IAS 2015Among people with HIV, chlamydia and gonorrhea infections in the rectum do not influence the likelihood of transmitting the virus to others, Healio reports. Researchers presented their findings at the 8th International AIDS Society Conference on HIV Pathogenesis, Treatment and Prevention in Vancouver, British Columbia.

Among men, chlamydia and gonorrhea infections can occur in the urethra, rectum or throat. Having an infection in one of those three areas does not necessarily mean that an individual will be infected in another site. Past research has suggested that sexually transmitted infections (STIs) may raise the likelihood that an HIV-positive person will transmit HIV.

Researchers looked at 42 HIV-positive MSM. Half of the study group was on treatment for HIV, and seven of them were rectally infected with gonorrhea and chlamydia. Researchers took rectal swabs from the participants and analyzed them for HIV viral load, the presence of STIs and the expression of cytokines, which are pro-inflammatory agents of the immune system. They sampled those who were infected with gonorrhea and chlamydia two weeks or more after they received treatment for the STIs.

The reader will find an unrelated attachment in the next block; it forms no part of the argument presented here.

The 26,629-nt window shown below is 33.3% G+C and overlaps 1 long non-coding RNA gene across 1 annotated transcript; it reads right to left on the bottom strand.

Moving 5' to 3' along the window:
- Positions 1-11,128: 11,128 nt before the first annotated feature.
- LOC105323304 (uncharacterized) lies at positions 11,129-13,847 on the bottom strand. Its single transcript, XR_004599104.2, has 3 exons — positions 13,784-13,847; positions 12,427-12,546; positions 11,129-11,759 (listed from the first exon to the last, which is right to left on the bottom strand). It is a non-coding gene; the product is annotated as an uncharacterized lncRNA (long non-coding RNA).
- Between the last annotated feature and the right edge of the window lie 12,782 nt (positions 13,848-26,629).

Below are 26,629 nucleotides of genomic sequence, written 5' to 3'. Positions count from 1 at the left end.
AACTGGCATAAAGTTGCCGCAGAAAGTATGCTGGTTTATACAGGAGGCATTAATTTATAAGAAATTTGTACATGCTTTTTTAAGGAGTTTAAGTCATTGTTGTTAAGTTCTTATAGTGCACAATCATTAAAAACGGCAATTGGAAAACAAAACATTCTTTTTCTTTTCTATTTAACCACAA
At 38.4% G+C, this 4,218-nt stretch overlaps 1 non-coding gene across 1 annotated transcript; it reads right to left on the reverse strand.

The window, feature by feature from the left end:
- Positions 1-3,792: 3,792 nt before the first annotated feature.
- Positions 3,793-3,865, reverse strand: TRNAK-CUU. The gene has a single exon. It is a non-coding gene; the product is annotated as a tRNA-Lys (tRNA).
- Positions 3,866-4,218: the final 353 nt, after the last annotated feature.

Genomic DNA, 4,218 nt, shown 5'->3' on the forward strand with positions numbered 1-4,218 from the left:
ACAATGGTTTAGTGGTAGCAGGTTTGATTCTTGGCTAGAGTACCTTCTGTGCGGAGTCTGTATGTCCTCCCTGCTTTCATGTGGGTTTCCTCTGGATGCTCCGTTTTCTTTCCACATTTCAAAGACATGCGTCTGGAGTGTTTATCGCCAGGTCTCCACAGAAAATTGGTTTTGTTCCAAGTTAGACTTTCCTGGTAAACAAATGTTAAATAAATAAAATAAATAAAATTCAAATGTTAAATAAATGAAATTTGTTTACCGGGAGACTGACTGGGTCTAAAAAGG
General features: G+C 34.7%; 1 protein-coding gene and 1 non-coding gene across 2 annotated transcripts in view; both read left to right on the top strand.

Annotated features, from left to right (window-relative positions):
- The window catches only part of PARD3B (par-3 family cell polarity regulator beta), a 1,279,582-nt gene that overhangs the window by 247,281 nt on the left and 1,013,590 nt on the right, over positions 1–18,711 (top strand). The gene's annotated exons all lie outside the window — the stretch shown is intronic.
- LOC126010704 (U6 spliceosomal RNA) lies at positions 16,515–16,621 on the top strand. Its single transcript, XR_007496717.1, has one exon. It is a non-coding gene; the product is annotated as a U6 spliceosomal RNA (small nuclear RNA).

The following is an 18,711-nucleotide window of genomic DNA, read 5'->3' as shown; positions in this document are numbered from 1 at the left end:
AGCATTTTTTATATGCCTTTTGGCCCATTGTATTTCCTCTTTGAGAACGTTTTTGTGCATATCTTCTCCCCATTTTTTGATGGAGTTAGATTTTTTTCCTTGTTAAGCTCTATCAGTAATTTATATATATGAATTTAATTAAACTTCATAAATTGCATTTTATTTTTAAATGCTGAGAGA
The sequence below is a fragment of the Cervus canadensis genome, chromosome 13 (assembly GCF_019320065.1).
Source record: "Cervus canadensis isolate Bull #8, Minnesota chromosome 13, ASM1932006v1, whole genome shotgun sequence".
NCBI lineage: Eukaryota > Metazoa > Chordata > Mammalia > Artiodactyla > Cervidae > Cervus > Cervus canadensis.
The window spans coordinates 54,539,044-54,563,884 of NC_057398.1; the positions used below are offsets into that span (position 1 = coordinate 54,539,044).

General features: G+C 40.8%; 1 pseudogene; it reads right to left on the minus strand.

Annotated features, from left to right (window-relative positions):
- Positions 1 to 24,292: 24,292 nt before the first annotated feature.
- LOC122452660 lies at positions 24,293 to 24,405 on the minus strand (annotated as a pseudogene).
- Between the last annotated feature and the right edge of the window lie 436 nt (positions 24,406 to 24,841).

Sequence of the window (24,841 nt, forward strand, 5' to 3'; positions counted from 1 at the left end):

The presence of STIs made no difference in the rectal viral load or cytokine levels, in both those on and off HIV treatment. There were also no significant shifts in HIV viral load or plasma viral load after men were treated for the two STIs.

These findings do not suggest that STIs don’t influence the likelihood of HIV transmission through semen, however—urethral STIs may influence the likelihood of HIV-positive men transmitting the virus through insertive anal (being the top) or vaginal sex.